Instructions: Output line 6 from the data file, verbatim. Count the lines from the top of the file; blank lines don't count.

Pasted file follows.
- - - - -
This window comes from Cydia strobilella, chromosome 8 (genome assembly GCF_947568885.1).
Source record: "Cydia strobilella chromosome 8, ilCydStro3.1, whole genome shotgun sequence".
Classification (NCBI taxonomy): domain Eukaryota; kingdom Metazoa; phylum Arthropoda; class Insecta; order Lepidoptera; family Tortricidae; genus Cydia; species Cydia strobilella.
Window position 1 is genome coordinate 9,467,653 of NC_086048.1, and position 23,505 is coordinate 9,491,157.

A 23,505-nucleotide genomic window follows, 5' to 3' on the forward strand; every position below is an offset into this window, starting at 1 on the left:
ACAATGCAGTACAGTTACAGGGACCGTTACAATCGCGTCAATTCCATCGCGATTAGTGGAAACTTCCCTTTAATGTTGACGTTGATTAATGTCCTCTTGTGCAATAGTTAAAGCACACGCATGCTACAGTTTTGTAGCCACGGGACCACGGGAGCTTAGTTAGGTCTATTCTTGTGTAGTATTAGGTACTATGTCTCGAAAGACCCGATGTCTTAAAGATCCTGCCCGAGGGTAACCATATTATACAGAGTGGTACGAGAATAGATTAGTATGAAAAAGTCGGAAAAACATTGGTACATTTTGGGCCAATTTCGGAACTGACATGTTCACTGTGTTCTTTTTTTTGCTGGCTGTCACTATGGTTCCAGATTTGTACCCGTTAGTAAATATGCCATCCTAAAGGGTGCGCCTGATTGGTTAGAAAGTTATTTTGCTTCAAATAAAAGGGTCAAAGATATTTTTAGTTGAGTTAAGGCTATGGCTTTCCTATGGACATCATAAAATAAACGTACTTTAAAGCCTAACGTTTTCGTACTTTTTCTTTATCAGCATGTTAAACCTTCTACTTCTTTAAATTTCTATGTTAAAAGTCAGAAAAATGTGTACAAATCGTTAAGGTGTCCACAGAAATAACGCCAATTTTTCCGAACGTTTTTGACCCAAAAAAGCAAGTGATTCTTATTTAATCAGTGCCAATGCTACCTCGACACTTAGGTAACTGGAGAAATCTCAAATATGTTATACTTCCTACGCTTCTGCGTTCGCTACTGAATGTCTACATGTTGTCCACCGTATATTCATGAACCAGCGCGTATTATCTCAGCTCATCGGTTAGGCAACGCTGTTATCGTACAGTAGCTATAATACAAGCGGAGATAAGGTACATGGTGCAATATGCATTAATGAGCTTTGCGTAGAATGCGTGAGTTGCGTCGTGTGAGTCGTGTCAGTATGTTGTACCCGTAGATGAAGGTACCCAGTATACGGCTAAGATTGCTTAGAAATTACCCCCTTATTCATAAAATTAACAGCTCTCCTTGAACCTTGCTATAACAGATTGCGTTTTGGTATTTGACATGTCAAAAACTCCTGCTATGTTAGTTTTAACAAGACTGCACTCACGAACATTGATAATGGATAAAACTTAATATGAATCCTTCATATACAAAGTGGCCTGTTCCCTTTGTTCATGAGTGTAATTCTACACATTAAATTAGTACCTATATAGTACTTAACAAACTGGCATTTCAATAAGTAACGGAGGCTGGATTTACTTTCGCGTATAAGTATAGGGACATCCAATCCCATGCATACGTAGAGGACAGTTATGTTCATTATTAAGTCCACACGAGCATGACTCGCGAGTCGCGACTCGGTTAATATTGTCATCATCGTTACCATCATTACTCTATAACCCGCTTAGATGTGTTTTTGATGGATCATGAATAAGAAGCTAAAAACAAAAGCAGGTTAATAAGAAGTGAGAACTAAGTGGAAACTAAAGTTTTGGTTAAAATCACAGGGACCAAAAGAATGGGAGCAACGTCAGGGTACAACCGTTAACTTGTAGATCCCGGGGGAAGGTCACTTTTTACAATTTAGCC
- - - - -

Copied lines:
ACAATGCAGTACAGTTACAGGGACCGTTACAATCGCGTCAATTCCATCGCGATTAGTGGAAACTTCCCTTTAATGTTGACGTTGATTAATGTCCTCTTGTGCAATAGTTAAAGCACACGCATGCTACAGTTTTGTAGCCACGGGACCACGGGAGCTTAGTTAGGTCTATTCTTGTGTAGTATTAGGTACTATGTCTCGAAAGACCCGATGTCTTAAAGATCCTGCCCGAGGGTAACCATATTATACAGAGTGGTACGAGAATAGATTAGTATGAAAAAGTCGGAAAAACATTGGTACATTTTGGGCCAATTTCGGAACTGACATGTTCACTGTGTTCTTTTTTTTGCTGGCTGTCACTATGGTTCCAGATTTGTACCCGTTAGTAAATATGCCATCCTAAAGGGTGCGCCTGATTGGTTAGAAAGTTATTTTGCTTCAAATAAAAGGGTCAAAGATATTTTTAGTTGAGTTAAGGCTATGGCTTTCCTATGGACATCATAAAATAAACGTACTTTAAAGCCTAACGTTTTCGTACTTTTTCTTTATCAGCATGTTAAACCTTCTACTTCTTTAAATTTCTATGTTAAAAGTCAGAAAAATGTGTACAAATCGTTAAGGTGTCCACAGAAATAACGCCAATTTTTCCGAACGTTTTTGACCCAAAAAAGCAAGTGATTCTTATTTAATCAGTGCCAATGCTACCTCGACACTTAGGTAACTGGAGAAATCTCAAATATGTTATACTTCCTACGCTTCTGCGTTCGCTACTGAATGTCTACATGTTGTCCACCGTATATTCATGAACCAGCGCGTATTATCTCAGCTCATCGGTTAGGCAACGCTGTTATCGTACAGTAGCTATAATACAAGCGGAGATAAGGTACATGGTGCAATATGCATTAATGAGCTTTGCGTAGAATGCGTGAGTTGCGTCGTGTGAGTCGTGTCAGTATGTTGTACCCGTAGATGAAGGTACCCAGTATACGGCTAAGATTGCTTAGAAATTACCCCCTTATTCATAAAATTAACAGCTCTCCTTGAACCTTGCTATAACAGATTGCGTTTTGGTATTTGACATGTCAAAAACTCCTGCTATGTTAGTTTTAACAAGACTGCACTCACGAACATTGATAATGGATAAAACTTAATATGAATCCTTCATATACAAAGTGGCCTGTTCCCTTTGTTCATGAGTGTAATTCTACACATTAAATTAGTACCTATATAGTACTTAACAAACTGGCATTTCAATAAGTAACGGAGGCTGGATTTACTTTCGCGTATAAGTATAGGGACATCCAATCCCATGCATACGTAGAGGACAGTTATGTTCATTATTAAGTCCACACGAGCATGACTCGCGAGTCGCGACTCGGTTAATATTGTCATCATCGTTACCATCATTACTCTATAACCCGCTTAGATGTGTTTTTGATGGATCATGAATAAGAAGCTAAAAACAAAAGCAGGTTAATAAGAAGTGAGAACTAAGTGGAAACTAAAGTTTTGGTTAAAATCACAGGGACCAAAAGAATGGGAGCAACGTCAGGGTACAACCGTTAACTTGTAGATCCCGGGGGAAGGTCACTTTTTACAATTTAGCC